Whenever you are engaged in modeling photography... come armed with a working knowledge of what you can do with your arms!
Physically, arms . . .
... support the body in whole or in part,
... support an object,
... touch an object supported by other means ... may be concealed to give prominence
to other parts of the body ... balance the body.
Artistically, arms . . .
... express emotion,
... add design or balance to the composition,
... direct attention where desired ... add interest or story to the picture ... add character to the model.
Remember, also, that a pre-requisite of appropriate arm movement for the camera is a general knowledge of how the lens appraises arms. In order to appreciate its viewpoint - go to your mirror. Put your face ten inches away from the glass. Hold each hand up beside your face, palms toward the glass, thumbs touching the lobe of each ear. Compare the length of your hands, from the wrist to finger tips, with the length of your face, from the bottom of your chin up to your hairline. They are approximately the same size.
Now, move your right hand about five inches toward the mirror and your left hand about five inches away. Close one eye and compare the difference in the apparent size of your hands. With but few inches difference, the hand that moved toward the mirror will appear much larger than your face, while the hand that moved away will appear much smaller. The hands, in comparison to each other, will show even a greater difference.
The camera sees things in relatively the same manner. Movement to or away from the camera can play havoc with your proportions, or if you know how to use it, can help you. Your natural question then is, 'what can I do when I can't actually see myself, and I don't know just how far I can move without distortion?' The answer is easy. First, listen to your director and think before you respond. Secondly, when you are expected to suggest poses yourself, mentally set your boundaries and keep parts from straying to or away from the camera. Feel yourself sandwiched between two parallel panes of glass. These imaginary panes of glass will enable you to move your arms sideways as your body faces the camera, or forward and back as your body is in a side view.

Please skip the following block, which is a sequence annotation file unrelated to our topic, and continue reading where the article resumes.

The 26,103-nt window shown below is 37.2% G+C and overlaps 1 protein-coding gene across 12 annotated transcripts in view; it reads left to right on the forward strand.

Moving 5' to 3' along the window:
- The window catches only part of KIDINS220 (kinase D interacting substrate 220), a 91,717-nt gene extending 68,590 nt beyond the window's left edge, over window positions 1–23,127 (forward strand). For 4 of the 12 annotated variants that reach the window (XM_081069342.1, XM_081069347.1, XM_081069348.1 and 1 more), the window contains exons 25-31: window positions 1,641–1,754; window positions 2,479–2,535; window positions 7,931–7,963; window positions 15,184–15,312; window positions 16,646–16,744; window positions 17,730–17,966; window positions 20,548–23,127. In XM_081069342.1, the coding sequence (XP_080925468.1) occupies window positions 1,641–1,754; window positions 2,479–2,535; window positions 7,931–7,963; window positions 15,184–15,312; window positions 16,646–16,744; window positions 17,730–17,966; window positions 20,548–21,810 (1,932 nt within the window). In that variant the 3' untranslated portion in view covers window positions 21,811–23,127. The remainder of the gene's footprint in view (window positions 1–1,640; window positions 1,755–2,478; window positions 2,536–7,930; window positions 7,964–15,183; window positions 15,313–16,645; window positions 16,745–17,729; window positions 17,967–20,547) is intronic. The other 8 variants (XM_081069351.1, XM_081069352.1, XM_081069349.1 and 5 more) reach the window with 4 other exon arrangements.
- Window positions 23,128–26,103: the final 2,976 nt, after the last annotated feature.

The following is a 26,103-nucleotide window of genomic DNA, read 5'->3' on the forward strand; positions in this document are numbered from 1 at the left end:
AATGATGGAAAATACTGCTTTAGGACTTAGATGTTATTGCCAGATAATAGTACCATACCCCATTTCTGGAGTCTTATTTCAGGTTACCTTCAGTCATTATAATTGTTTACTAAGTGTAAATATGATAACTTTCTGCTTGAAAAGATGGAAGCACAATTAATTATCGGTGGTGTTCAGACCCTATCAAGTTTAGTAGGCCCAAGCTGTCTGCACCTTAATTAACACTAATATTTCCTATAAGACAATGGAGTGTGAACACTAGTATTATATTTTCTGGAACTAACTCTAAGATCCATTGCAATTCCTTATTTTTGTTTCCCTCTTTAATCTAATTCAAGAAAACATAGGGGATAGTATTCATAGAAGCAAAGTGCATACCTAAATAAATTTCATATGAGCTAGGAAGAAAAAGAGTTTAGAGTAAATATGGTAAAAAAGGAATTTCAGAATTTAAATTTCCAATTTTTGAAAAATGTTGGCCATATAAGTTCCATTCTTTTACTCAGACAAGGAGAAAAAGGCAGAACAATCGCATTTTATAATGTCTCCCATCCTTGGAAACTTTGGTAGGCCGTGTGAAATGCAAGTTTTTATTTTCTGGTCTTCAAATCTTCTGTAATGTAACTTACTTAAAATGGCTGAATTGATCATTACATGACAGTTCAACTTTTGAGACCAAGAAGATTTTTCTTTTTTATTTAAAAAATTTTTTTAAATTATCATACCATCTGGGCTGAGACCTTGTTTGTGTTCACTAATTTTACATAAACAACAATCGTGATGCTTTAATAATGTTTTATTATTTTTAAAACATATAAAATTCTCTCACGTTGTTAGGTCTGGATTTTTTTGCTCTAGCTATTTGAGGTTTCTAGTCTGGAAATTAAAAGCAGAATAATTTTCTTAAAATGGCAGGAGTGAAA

To establish an indelible awareness that will serve you well in all your modeling photography, take the time to make your own cardboard and pin model of an arm. The arm will consist of three parts; the upper arm, the forearm and the hand. Start manipulating the elbow first, then the wrist. Reproduce the arrangements you have originated before your mirror.
Suggesting poses . . .
with ease and assurance, before the camera, results from concentrated observation and actual practice. Observation can be started by clipping forty to fifty full length pictures from magazines and spreading them before you on a large table. Sort into two stacks.
1) Continued-line arms (straight and flowing) lines
2) Broken-line arms (acute, obtuse and right angles)
Where the arms are in different positions, cut the figure in half so that you can put each arm in its correct pile. While you are sorting them notice ...
... how long the arms look in the continued-line pile,
... the masculine look of those at right angles, ... the graceful obtuse-angled arms,
... how every forearm reaching toward the camera is foreshortened,
... the position of the elbow in relation to the waistline,
... how the arm becomes shorter when the forearm meets the upper arm at a very acute angle,
... the expressive qualities of the arms in each pose,
... the different patterns of the traps formed by the arms in relation to each other and the body;
triangles, rectangles, squares, trapezoids, etc.
Whenever you are involved in modeling photography, become aware of your arms and you will be a better model.
Master The Tricks To Become An Expert Model Photographer